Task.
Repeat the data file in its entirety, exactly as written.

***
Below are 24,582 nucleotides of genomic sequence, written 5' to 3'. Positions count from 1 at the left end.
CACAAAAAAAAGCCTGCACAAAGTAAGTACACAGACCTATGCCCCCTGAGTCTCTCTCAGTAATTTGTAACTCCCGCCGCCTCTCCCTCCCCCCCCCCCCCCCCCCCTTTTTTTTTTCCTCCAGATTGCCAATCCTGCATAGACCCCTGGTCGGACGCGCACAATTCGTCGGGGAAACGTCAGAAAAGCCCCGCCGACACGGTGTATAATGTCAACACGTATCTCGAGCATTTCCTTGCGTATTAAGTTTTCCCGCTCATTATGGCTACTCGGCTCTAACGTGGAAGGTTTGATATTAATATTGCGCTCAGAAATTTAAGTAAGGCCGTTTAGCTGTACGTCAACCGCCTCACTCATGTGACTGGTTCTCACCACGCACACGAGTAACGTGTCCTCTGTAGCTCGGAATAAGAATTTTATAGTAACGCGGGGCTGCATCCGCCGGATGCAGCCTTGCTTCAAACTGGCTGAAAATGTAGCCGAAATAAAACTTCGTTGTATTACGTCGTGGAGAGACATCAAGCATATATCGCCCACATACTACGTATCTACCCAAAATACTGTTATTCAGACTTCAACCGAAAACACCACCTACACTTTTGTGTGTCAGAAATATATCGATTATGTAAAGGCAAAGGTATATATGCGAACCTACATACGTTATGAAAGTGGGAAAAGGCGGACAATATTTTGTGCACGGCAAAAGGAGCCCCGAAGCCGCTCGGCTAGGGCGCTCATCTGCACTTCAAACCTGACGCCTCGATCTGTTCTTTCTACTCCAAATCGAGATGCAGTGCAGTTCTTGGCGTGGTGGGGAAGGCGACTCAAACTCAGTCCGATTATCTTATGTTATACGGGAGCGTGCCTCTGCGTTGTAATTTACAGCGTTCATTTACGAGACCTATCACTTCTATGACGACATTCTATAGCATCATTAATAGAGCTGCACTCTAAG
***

Below are 24,582 nucleotides of genomic sequence, written 5' to 3'. Positions count from 1 at the left end.
CACAAAAAAAAGCCTGCACAAAGTAAGTACACAGACCTATGCCCCCTGAGTCTCTCTCAGTAATTTGTAACTCCCGCCGCCTCTCCCTCCCCCCCCCCCCCCCCCCCTTTTTTTTTTCCTCCAGATTGCCAATCCTGCATAGACCCCTGGTCGGACGCGCACAATTCGTCGGGGAAACGTCAGAAAAGCCCCGCCGACACGGTGTATAATGTCAACACGTATCTCGAGCATTTCCTTGCGTATTAAGTTTTCCCGCTCATTATGGCTACTCGGCTCTAACGTGGAAGGTTTGATATTAATATTGCGCTCAGAAATTTAAGTAAGGCCGTTTAGCTGTACGTCAACCGCCTCACTCATGTGACTGGTTCTCACCACGCACACGAGTAACGTGTCCTCTGTAGCTCGGAATAAGAATTTTATAGTAACGCGGGGCTGCATCCGCCGGATGCAGCCTTGCTTCAAACTGGCTGAAAATGTAGCCGAAATAAAACTTCGTTGTATTACGTCGTGGAGAGACATCAAGCATATATCGCCCACATACTACGTATCTACCCAAAATACTGTTATTCAGACTTCAACCGAAAACACCACCTACACTTTTGTGTGTCAGAAATATATCGATTATGTAAAGGCAAAGGTATATATGCGAACCTACATACGTTATGAAAGTGGGAAAAGGCGGACAATATTTTGTGCACGGCAAAAGGAGCCCCGAAGCCGCTCGGCTAGGGCGCTCATCTGCACTTCAAACCTGACGCCTCGATCTGTTCTTTCTACTCCAAATCGAGATGCAGTGCAGTTCTTGGCGTGGTGGGGAAGGCGACTCAAACTCAGTCCGATTATCTTATGTTATACGGGAGCGTGCCTCTGCGTTGTAATTTACAGCGTTCATTTACGAGACCTATCACTTCTATGACGACATTCTATAGCATCATTAATAGAGCTGCACTCTAAG